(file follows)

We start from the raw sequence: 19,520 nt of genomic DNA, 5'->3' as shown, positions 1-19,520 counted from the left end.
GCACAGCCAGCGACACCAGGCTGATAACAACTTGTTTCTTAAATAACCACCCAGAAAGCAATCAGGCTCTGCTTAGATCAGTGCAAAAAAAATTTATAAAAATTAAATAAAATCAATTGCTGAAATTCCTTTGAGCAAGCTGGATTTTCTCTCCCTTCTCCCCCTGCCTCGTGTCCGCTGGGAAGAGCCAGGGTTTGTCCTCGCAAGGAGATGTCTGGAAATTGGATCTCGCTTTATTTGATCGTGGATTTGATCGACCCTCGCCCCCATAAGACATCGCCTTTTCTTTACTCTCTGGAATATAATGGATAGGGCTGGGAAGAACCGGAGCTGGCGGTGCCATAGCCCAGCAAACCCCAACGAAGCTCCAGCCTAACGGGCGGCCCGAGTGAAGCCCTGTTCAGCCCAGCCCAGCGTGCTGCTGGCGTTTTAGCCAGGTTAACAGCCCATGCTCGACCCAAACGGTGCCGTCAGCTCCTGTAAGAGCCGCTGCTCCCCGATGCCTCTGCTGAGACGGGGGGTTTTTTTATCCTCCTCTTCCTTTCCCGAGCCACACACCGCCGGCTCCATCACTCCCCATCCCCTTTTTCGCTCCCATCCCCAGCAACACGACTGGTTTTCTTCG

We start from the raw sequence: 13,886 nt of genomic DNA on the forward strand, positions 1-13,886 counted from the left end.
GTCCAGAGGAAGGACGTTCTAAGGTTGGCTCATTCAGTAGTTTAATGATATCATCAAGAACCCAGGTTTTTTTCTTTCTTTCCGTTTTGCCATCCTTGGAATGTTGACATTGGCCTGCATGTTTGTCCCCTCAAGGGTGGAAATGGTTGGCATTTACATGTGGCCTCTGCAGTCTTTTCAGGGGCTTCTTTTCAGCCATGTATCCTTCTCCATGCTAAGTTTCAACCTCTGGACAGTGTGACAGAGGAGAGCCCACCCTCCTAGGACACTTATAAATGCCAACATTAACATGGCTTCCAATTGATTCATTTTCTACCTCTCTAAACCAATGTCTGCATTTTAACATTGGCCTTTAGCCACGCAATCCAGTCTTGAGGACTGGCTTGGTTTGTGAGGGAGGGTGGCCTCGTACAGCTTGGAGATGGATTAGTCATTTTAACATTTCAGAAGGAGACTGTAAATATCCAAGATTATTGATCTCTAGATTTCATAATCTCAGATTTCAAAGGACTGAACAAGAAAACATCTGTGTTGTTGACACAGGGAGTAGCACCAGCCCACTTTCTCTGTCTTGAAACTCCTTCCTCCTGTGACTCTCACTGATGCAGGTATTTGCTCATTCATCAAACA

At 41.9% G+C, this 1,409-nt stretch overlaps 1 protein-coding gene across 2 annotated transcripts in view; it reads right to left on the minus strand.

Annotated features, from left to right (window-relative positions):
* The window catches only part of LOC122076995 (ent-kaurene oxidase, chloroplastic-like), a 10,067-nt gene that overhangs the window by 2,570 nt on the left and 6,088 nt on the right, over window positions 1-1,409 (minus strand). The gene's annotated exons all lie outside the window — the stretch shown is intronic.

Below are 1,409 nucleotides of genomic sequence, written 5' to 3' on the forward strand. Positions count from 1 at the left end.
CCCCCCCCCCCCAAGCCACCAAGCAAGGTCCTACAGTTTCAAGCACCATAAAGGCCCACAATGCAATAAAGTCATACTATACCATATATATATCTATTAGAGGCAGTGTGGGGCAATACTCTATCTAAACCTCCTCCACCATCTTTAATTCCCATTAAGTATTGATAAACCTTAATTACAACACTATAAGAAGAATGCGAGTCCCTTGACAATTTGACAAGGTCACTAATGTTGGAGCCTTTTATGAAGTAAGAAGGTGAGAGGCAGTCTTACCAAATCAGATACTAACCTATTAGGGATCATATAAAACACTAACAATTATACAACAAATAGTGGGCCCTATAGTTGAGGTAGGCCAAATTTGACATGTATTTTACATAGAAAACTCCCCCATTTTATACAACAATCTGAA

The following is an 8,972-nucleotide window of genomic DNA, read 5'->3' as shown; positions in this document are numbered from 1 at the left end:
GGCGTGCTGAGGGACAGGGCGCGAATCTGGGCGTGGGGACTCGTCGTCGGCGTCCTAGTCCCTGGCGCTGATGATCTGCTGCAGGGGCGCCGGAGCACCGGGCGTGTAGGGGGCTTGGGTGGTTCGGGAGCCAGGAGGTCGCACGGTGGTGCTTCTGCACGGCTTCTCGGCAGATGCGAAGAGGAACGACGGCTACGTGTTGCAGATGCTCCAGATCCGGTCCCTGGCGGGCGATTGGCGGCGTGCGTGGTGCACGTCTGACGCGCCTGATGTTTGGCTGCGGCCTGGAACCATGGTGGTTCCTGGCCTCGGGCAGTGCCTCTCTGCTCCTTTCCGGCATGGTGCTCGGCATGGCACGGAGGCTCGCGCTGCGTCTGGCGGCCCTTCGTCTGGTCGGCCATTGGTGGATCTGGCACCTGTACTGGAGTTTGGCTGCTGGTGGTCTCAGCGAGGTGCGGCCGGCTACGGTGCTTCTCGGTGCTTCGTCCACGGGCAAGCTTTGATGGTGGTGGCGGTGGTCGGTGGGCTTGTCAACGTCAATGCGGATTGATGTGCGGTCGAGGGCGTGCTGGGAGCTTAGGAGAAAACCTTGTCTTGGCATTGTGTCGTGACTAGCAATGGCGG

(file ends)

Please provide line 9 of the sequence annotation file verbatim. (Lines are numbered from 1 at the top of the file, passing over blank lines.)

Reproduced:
CCCCCCCCCCCCAAGCCACCAAGCAAGGTCCTACAGTTTCAAGCACCATAAAGGCCCACAATGCAATAAAGTCATACTATACCATATATATATCTATTAGAGGCAGTGTGGGGCAATACTCTATCTAAACCTCCTCCACCATCTTTAATTCCCATTAAGTATTGATAAACCTTAATTACAACACTATAAGAAGAATGCGAGTCCCTTGACAATTTGACAAGGTCACTAATGTTGGAGCCTTTTATGAAGTAAGAAGGTGAGAGGCAGTCTTACCAAATCAGATACTAACCTATTAGGGATCATATAAAACACTAACAATTATACAACAAATAGTGGGCCCTATAGTTGAGGTAGGCCAAATTTGACATGTATTTTACATAGAAAACTCCCCCATTTTATACAACAATCTGAA